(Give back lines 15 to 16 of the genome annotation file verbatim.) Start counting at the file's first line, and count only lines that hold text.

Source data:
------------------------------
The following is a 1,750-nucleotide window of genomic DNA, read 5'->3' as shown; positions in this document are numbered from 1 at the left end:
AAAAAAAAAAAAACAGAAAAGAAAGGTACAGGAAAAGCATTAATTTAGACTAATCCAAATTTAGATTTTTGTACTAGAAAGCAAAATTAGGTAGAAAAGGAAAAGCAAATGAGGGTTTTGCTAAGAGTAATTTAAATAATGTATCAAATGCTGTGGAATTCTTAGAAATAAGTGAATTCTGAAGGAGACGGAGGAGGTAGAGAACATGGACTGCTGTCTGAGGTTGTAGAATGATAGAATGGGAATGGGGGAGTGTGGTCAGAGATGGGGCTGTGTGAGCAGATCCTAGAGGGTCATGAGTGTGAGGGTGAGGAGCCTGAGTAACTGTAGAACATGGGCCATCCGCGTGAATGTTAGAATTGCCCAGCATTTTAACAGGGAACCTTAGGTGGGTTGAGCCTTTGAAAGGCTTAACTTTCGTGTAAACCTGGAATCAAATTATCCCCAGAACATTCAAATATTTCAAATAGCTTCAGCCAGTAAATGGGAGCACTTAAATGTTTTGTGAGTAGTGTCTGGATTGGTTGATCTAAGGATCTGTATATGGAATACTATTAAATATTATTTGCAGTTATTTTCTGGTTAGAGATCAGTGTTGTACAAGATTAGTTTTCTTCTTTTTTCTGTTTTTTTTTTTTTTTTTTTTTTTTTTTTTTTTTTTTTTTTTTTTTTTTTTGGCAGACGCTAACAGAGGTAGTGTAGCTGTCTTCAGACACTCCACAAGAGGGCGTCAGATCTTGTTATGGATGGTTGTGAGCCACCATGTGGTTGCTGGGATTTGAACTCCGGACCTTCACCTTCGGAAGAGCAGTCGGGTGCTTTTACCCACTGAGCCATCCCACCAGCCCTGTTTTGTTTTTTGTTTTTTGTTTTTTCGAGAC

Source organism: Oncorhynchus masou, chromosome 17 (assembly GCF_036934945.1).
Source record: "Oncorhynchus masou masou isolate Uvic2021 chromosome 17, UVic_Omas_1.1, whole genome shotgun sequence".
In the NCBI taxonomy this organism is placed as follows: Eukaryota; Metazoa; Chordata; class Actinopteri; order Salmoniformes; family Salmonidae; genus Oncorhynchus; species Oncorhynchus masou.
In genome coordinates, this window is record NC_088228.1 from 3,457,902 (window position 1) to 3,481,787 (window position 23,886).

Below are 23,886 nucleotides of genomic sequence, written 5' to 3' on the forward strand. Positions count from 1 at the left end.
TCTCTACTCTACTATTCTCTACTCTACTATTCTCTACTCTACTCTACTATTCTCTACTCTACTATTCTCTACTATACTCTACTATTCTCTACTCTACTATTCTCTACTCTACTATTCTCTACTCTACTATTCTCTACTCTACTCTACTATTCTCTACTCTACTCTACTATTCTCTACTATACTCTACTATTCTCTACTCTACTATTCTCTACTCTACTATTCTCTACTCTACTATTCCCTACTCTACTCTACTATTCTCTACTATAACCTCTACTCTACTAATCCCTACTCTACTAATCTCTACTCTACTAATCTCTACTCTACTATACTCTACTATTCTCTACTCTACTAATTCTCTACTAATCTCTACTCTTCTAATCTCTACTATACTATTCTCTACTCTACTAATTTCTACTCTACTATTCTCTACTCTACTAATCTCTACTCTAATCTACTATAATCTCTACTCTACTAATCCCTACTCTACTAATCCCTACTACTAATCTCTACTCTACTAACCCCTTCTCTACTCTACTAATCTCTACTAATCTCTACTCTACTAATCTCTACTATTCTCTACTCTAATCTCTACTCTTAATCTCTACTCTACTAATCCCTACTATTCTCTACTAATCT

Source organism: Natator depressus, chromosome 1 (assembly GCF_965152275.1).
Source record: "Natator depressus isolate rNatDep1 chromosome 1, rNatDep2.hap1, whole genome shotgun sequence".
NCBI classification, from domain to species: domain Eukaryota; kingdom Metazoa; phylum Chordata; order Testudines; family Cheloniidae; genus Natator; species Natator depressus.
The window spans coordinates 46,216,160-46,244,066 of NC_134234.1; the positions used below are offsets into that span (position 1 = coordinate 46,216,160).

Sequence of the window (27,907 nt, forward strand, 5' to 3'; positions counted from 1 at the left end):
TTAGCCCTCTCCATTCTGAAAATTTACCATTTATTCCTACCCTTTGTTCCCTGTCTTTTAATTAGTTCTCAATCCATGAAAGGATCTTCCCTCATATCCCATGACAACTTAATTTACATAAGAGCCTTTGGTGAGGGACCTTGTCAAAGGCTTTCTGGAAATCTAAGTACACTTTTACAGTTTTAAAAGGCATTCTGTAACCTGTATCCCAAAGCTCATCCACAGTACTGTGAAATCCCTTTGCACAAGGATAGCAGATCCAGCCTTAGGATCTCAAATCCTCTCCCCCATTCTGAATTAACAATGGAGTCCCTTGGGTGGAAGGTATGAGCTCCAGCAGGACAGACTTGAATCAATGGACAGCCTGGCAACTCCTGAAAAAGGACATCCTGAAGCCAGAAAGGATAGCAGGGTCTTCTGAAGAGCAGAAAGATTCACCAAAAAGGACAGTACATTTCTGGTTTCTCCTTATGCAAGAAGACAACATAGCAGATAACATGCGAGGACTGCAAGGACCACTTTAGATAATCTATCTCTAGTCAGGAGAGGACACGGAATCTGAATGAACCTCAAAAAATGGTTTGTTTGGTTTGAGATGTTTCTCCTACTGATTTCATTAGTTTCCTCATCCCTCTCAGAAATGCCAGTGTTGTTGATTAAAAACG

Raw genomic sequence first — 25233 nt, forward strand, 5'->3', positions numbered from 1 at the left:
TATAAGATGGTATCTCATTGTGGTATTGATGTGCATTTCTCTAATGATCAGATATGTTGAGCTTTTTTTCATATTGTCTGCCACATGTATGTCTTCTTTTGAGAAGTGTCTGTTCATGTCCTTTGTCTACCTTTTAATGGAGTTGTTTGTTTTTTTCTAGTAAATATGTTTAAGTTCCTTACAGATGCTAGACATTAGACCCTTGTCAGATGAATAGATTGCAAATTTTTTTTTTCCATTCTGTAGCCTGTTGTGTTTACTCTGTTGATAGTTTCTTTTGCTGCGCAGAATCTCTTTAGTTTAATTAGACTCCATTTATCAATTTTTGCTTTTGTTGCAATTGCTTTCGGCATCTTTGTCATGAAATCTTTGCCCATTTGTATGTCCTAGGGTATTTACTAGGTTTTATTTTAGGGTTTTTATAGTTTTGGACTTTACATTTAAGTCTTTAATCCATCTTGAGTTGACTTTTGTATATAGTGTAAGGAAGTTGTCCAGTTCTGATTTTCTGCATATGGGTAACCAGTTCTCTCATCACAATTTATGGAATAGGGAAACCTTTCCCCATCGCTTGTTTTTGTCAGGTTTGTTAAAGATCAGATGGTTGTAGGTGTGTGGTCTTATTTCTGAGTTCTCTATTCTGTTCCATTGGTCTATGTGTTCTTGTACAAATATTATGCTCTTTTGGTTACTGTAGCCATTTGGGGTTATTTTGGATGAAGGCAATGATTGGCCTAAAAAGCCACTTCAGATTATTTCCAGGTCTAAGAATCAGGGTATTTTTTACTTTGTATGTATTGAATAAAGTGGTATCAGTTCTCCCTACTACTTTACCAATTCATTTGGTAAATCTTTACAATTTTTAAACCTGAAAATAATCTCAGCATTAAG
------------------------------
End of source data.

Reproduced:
Raw genomic sequence first — 25233 nt, forward strand, 5'->3', positions numbered from 1 at the left:
TATAAGATGGTATCTCATTGTGGTATTGATGTGCATTTCTCTAATGATCAGATATGTTGAGCTTTTTTTCATATTGTCTGCCACATGTATGTCTTCTTTTGAGAAGTGTCTGTTCATGTCCTTTGTCTACCTTTTAATGGAGTTGTTTGTTTTTTTCTAGTAAATATGTTTAAGTTCCTTACAGATGCTAGACATTAGACCCTTGTCAGATGAATAGATTGCAAATTTTTTTTTTCCATTCTGTAGCCTGTTGTGTTTACTCTGTTGATAGTTTCTTTTGCTGCGCAGAATCTCTTTAGTTTAATTAGACTCCATTTATCAATTTTTGCTTTTGTTGCAATTGCTTTCGGCATCTTTGTCATGAAATCTTTGCCCATTTGTATGTCCTAGGGTATTTACTAGGTTTTATTTTAGGGTTTTTATAGTTTTGGACTTTACATTTAAGTCTTTAATCCATCTTGAGTTGACTTTTGTATATAGTGTAAGGAAGTTGTCCAGTTCTGATTTTCTGCATATGGGTAACCAGTTCTCTCATCACAATTTATGGAATAGGGAAACCTTTCCCCATCGCTTGTTTTTGTCAGGTTTGTTAAAGATCAGATGGTTGTAGGTGTGTGGTCTTATTTCTGAGTTCTCTATTCTGTTCCATTGGTCTATGTGTTCTTGTACAAATATTATGCTCTTTTGGTTACTGTAGCCATTTGGGGTTATTTTGGATGAAGGCAATGATTGGCCTAAAAAGCCACTTCAGATTATTTCCAGGTCTAAGAATCAGGGTATTTTTTACTTTGTATGTATTGAATAAAGTGGTATCAGTTCTCCCTACTACTTTACCAATTCATTTGGTAAATCTTTACAATTTTTAAACCTGAAAATAATCTCAGCATTAAG